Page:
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Adaptive Trajectory Tracking Control of Skid-Steered Mobile Robots


2007 IEEE International Conference on Robotics and Automation Roma, Italy, 10-14 April 2007

ThC7.2

Adaptive Trajectory Tracking Control of Skid-Steered Mobile Robots
Jingang Yi
Dept. of Mech. Eng. San Diego State University San Diego, CA 92182 jgyi@mail.sdsu.edu

Dezhen Song
Dept. of Computer Science Texas A&M University College Station, TX 77843 dzsong@cs.tamu.edu

Junjie Zhang
Dept. of Mech. Eng. Texas A&M University College Station, TX 77843 jjzhang@tamu.edu

Zane Goodwin
Dept. of Computer Science Texas A&M University College Station, TX 77843 zgoodwin@cs.tamu.edu

Abstract— Skid-steered mobile robots have been widely used for terrain exploration and navigation. In this paper, we present an adaptive trajectory control design for a skid-steered wheeled mobile robot. Kinematic and dynamic modeling of the robot is ?rst presented. A pseudo-static friction model is used to capture the interaction between the wheels and the ground. An adaptive control algorithm is designed to simultaneously estimate the wheel/ground contact friction information and control the mobile robot to follow a desired trajectory. A Lyapunovbased convergence analysis of the controller and the estimation of the friction model parameter is presented. Simulation and preliminary experimental results based on a four-wheel robot prototype are demonstrated for the effectiveness and ef?ciency of the proposed modeling and control scheme.

I. I NTRODUCTION Skid-steered mobile robots have been widely used in many applications, such as terrain navigation and exploration, waste management, defense, security, and household services. Figure 1 shows an example of a skid-steered four-wheel mobile robot. The absence of a steering system for a skidsteered mobile robot (vehicle) makes the robot mechanically robust and simple for terrain or outdoor environment navigation. Due to the varying tire/ground interactions and overconstrained contact, it is quite challenging to obtain accurate dynamic models and tracking control systems for such mobile robots. Although there is a great deal of research on dynamic modeling and tracking control of differential-driven mobile robots that are under the nonholonomic constraint of zero lateral velocity, such as unicycles or car-like robots (readers can refer to [1] and references therein), the counterpart research on skid-steered mobile robots is less frequently reported. Because of the similarity between skid-steering of tracked and wheeled vehicles, the method of modeling the track/ground interaction for tracked vehicles can be utilized for skid-steered wheeled robots. Song et al. [2] use the tracked vehicle models discussed in [3]. In [4], localization of a tracked vehicle based on kinematic models is presented. For skid-steered modeling of tracked vehicles, readers can refer to [5]–[7] for details. Because of the dif?culty in accurately capturing skid-steering, Anousaki and Kyriakopoulos [8] propose an experimental study to model the kinematic re-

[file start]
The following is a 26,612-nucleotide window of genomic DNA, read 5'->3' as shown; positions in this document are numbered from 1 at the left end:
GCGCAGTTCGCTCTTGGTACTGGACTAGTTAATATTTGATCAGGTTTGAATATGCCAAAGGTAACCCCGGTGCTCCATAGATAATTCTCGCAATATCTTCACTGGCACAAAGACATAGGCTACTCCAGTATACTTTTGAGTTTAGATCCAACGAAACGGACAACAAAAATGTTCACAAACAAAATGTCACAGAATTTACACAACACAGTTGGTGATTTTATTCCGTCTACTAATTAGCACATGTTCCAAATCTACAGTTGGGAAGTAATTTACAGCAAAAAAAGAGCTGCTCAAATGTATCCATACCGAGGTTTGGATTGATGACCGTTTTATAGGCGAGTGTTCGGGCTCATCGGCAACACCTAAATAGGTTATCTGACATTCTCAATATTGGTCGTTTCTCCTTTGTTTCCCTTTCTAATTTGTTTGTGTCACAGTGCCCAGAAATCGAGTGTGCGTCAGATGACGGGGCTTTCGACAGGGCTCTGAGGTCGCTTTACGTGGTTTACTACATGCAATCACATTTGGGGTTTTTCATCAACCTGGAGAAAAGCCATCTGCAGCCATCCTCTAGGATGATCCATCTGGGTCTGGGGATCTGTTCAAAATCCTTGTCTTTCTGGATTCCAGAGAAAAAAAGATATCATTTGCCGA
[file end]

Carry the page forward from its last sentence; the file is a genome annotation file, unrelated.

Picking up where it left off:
Fig. 1.

A skid-steered four-wheel mobile robot.